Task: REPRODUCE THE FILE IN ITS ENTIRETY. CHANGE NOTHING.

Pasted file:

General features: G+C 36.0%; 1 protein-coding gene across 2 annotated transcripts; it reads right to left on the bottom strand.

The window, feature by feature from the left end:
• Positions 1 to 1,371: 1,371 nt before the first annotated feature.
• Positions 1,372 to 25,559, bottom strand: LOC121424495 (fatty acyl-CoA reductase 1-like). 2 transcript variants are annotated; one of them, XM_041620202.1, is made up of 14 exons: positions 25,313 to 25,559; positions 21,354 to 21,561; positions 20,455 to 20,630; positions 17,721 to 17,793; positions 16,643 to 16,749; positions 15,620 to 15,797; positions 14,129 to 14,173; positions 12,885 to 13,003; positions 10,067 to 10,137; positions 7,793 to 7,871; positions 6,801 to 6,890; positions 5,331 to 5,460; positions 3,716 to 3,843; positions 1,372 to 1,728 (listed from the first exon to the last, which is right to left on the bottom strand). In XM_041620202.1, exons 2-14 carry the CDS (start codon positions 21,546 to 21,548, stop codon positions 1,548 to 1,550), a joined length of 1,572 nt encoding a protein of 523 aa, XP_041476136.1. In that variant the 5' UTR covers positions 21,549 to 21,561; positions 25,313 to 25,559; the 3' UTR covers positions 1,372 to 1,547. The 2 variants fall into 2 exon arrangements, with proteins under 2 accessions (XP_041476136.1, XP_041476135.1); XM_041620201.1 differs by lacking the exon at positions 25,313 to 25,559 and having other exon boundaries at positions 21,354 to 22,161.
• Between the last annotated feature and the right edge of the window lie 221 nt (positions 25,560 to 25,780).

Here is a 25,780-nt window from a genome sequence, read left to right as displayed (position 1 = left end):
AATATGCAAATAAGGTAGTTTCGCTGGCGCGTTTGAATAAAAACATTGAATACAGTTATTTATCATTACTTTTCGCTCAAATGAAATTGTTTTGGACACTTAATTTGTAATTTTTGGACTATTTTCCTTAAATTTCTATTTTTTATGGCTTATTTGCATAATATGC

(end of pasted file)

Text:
General features: G+C 36.0%; 1 protein-coding gene across 2 annotated transcripts; it reads right to left on the bottom strand.

The window, feature by feature from the left end:
• Positions 1 to 1,371: 1,371 nt before the first annotated feature.
• Positions 1,372 to 25,559, bottom strand: LOC121424495 (fatty acyl-CoA reductase 1-like). 2 transcript variants are annotated; one of them, XM_041620202.1, is made up of 14 exons: positions 25,313 to 25,559; positions 21,354 to 21,561; positions 20,455 to 20,630; positions 17,721 to 17,793; positions 16,643 to 16,749; positions 15,620 to 15,797; positions 14,129 to 14,173; positions 12,885 to 13,003; positions 10,067 to 10,137; positions 7,793 to 7,871; positions 6,801 to 6,890; positions 5,331 to 5,460; positions 3,716 to 3,843; positions 1,372 to 1,728 (listed from the first exon to the last, which is right to left on the bottom strand). In XM_041620202.1, exons 2-14 carry the CDS (start codon positions 21,546 to 21,548, stop codon positions 1,548 to 1,550), a joined length of 1,572 nt encoding a protein of 523 aa, XP_041476136.1. In that variant the 5' UTR covers positions 21,549 to 21,561; positions 25,313 to 25,559; the 3' UTR covers positions 1,372 to 1,547. The 2 variants fall into 2 exon arrangements, with proteins under 2 accessions (XP_041476136.1, XP_041476135.1); XM_041620201.1 differs by lacking the exon at positions 25,313 to 25,559 and having other exon boundaries at positions 21,354 to 22,161.
• Between the last annotated feature and the right edge of the window lie 221 nt (positions 25,560 to 25,780).

Here is a 25,780-nt window from a genome sequence, read left to right as displayed (position 1 = left end):
AATATGCAAATAAGGTAGTTTCGCTGGCGCGTTTGAATAAAAACATTGAATACAGTTATTTATCATTACTTTTCGCTCAAATGAAATTGTTTTGGACACTTAATTTGTAATTTTTGGACTATTTTCCTTAAATTTCTATTTTTTATGGCTTATTTGCATAATATGC